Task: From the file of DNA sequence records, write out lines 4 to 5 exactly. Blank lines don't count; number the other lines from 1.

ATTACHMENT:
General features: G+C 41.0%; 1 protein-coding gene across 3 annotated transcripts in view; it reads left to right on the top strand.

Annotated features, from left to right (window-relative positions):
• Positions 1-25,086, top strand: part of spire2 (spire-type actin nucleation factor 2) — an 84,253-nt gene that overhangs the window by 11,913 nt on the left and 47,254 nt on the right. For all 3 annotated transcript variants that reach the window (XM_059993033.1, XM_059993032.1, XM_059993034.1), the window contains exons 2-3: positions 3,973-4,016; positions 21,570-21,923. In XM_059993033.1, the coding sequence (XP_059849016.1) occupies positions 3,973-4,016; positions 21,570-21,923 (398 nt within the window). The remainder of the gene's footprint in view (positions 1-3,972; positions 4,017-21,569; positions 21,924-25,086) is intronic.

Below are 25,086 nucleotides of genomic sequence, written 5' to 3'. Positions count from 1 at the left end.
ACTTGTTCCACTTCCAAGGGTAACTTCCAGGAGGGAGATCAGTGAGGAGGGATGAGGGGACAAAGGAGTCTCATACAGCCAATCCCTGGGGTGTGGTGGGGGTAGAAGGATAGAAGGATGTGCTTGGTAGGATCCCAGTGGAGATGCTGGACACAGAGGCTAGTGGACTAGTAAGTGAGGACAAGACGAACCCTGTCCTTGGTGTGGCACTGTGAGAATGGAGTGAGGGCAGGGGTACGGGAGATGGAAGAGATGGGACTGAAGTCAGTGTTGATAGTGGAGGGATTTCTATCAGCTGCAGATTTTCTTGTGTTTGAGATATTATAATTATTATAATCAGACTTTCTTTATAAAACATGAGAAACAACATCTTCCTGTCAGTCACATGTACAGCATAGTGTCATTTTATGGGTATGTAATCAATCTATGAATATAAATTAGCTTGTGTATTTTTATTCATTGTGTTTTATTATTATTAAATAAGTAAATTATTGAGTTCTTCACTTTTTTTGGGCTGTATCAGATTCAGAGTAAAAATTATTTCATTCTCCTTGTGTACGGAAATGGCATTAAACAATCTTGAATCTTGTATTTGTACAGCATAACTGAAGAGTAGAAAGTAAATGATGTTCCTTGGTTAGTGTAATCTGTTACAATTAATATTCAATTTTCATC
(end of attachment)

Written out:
Below are 25,086 nucleotides of genomic sequence, written 5' to 3'. Positions count from 1 at the left end.
ACTTGTTCCACTTCCAAGGGTAACTTCCAGGAGGGAGATCAGTGAGGAGGGATGAGGGGACAAAGGAGTCTCATACAGCCAATCCCTGGGGTGTGGTGGGGGTAGAAGGATAGAAGGATGTGCTTGGTAGGATCCCAGTGGAGATGCTGGACACAGAGGCTAGTGGACTAGTAAGTGAGGACAAGACGAACCCTGTCCTTGGTGTGGCACTGTGAGAATGGAGTGAGGGCAGGGGTACGGGAGATGGAAGAGATGGGACTGAAGTCAGTGTTGATAGTGGAGGGATTTCTATCAGCTGCAGATTTTCTTGTGTTTGAGATATTATAATTATTATAATCAGACTTTCTTTATAAAACATGAGAAACAACATCTTCCTGTCAGTCACATGTACAGCATAGTGTCATTTTATGGGTATGTAATCAATCTATGAATATAAATTAGCTTGTGTATTTTTATTCATTGTGTTTTATTATTATTAAATAAGTAAATTATTGAGTTCTTCACTTTTTTTGGGCTGTATCAGATTCAGAGTAAAAATTATTTCATTCTCCTTGTGTACGGAAATGGCATTAAACAATCTTGAATCTTGTATTTGTACAGCATAACTGAAGAGTAGAAAGTAAATGATGTTCCTTGGTTAGTGTAATCTGTTACAATTAATATTCAATTTTCATC